Once again, Reach the Beach kicked ass. The Rosie Ruiz Fan Club came thiiiiiiiis close to not running the race this year, but at the last minute several adventurous runners stepped up and filled slots on our team in the place of teammates who had to drop out. It really was touch-and-go up until a week before the race. I had started to make peace with the idea that we would not run this year, but I was not very happy about it.
We tried something new this year and it really worked out well for us. We joined a newly-created category of team called Freestyle. The 12 members of a freestyle team are able to choose which of the 36 legs they run without having to stick to a predetermined order. We get to choose how we cover the 205 miles from Cannon Mountain to Hampton Beach. We came to this category out of necessity this year. Several of our runners were recovering from injuries and were not sure of how many legs they could run. Being a freestyle team allowed us to fill in for those runners if it turned out we needed to.
Happily, both of the recovering runners were able to handle all of their legs. Nobody got stuck taking more than three turns on the course. As a team, we were all over the place in terms of pace. Some legs were long and hard and run through a pounding rain. Others happened in the middle of the night on no sleep. Some were short and flat and fast. Our pace ranged from 10:00 per mile to 5:50 per mile. Altogether, we ran the race in 26 hours and 47 minutes, for a pace of 7:49 per mile. We had no idea about how many other teams were in the Freestyle category until we got home and looked at the results on the Reach the Beach website. Turned out we came in third out of 156 teams. Holy Shit.
Personally, this year’s RTB was great. I met some new friends, got to reconnect and spend an intense amount of time with some old friends, and I got to make friends with some trees.
If you are a runner you know that most of the endeavor is mental. If you have trained, then getting through the tough stretches is all about playing mental games and tricks on yourself. My legs this year included two long and hilly stretches in the dark. I knew going in that I was not going to be fast, but I also knew I could get through the hills without dying. Nobody likes running on hills, but I have recently moved to Ithaca, New York and I have to run on hills no matter which direction I go from my front door. So I figured I might as well do some of the hilly RTB legs.
My first foray out of the van around 10:00 pm had me going up three big hills in a span of 5.11 miles. Two of the three hills were well over 200 feet high. It was dark and it was difficult, but I did it. My next leg, (Leg 19), at around 3:30 am, had me again going up three big hills, this time over a span of 8.3 miles. There was a 350-footer, a 150-footer, and a 400-footer to close it all out. The first two hills were hard. The last was near-impossible. It was still dark and it was still difficult and my mind was having a hard time getting my body to the end.
The final mile-and-a-half was straight uphill and I didn’t have much left in the tank. I tried my usual trick of giving myself a goal that was visible and then making that the focus of my run. I told myself, “Just get to that telephone pole on the right—that is your goal. You can surely make it that far.” And then once I reached that telephone pole I would choose the next goal and go from there. Normally, this trick gets me through to the finish of any hard run. Not on that second leg of Reach the Beach.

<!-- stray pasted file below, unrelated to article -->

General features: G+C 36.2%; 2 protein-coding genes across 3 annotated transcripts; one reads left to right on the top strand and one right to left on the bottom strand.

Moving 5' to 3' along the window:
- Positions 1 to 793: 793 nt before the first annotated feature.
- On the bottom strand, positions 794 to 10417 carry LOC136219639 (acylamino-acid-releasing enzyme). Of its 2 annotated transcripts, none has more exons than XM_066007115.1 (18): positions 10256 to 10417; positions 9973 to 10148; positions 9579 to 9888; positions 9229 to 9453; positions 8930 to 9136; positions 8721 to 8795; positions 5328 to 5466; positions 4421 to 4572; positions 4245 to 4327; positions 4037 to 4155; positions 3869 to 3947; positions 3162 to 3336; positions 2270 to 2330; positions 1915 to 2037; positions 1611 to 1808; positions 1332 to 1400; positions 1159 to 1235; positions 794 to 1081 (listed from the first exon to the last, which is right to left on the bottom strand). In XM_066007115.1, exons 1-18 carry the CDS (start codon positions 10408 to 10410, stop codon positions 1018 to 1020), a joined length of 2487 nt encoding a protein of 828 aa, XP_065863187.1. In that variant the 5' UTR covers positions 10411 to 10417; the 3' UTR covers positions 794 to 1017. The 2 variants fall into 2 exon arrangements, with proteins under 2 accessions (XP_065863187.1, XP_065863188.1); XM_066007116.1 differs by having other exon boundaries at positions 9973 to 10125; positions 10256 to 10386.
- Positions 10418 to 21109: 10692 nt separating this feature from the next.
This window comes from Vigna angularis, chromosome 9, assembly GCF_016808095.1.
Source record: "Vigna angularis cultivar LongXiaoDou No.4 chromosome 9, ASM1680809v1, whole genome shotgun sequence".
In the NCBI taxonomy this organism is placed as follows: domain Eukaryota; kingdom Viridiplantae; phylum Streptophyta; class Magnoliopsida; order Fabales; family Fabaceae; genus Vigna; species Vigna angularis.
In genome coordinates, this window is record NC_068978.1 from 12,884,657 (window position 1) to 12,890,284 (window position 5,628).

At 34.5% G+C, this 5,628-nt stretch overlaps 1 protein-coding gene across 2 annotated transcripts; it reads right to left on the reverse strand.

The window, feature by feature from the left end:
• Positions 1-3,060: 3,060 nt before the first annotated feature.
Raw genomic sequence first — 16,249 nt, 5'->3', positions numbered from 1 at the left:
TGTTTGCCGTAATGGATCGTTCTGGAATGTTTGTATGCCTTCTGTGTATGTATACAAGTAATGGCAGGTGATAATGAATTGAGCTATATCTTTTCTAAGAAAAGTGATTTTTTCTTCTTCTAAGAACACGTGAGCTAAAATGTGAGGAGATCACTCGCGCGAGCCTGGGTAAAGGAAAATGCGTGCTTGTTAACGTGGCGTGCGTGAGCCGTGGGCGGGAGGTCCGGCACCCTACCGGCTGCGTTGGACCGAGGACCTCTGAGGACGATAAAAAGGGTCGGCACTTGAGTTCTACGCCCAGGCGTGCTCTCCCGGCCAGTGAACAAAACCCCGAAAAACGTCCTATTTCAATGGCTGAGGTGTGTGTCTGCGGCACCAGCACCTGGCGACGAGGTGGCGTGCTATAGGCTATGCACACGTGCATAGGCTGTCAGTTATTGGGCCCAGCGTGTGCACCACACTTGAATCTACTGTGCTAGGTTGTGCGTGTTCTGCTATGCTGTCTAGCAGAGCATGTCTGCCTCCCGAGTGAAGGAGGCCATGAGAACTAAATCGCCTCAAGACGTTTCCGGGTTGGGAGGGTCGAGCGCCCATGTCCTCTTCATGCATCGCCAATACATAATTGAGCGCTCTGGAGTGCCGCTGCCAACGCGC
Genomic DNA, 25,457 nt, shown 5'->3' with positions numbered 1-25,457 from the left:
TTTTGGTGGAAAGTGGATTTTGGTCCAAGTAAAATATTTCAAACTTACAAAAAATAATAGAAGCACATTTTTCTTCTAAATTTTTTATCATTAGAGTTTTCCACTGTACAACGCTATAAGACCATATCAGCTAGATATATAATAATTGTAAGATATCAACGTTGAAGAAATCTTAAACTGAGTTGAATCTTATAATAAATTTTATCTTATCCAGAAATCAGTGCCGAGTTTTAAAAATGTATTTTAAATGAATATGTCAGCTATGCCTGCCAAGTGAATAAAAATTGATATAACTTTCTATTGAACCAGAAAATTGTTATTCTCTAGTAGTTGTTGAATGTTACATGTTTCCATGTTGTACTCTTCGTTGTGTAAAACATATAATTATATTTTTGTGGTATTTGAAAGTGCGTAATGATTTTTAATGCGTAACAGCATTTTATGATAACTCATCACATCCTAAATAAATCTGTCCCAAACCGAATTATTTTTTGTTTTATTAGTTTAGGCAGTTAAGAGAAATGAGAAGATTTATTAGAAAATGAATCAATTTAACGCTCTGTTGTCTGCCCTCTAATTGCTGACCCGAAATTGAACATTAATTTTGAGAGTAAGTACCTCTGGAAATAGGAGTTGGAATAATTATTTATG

I found myself picking closer and closer goals, and yet I was still tempted to shut down and just walk the last half mile. I had to come up with a new trick quick or my body was going to take control and start walking. At this point in the course, I was on a road in the woods. There were no houses, just trees as far as I could see—which was not very far given the low-powered head lamp I was wearing. I am not sure where it came from, but inspiration hit just before I shifted from run down to walk. I looked ahead, identified a particular tree on the roadside, and mentally reached out to it. I introduced myself and asked for its help. I asked it to loan me some of its energy and help pull me up the hill.
Generally, I am not a spiritual person. I don’t believe in God or a soul. I don’t credit stories of spirits and life energies. I am a firm believer in science. And yet, I found myself asking the trees for help. Crazy, I know. Yet there it is.
I chose wide, tall trees, figuring they were strongest and most likely to be able to help me fight gravity and despair. And they did not let me down. I could feel the boost they gave me. I started to feel stronger and picked up the pace just a bit. I started to feel a bit selfish—making it all about me me me. So as I neared the top and the end of my leg, I told the trees I would repay them by doing what I could to help them whenever I could. I told them I would print two-sided. I would recycle everything I could. I would become a better steward of the land.
I made it to the top of the hill and collapsed into the van. I did not tell anyone about talking with the trees.
In the cold light of day the next morning I knew that my mind made it all up. It was effective and it got me through my second leg without walking, but I know I was not really communicating with the trees and they were not really lending me a hand. Right? In any case, do me a favor. If you are tempted to share this post with anyone, do so digitally. DON”T print it out on paper.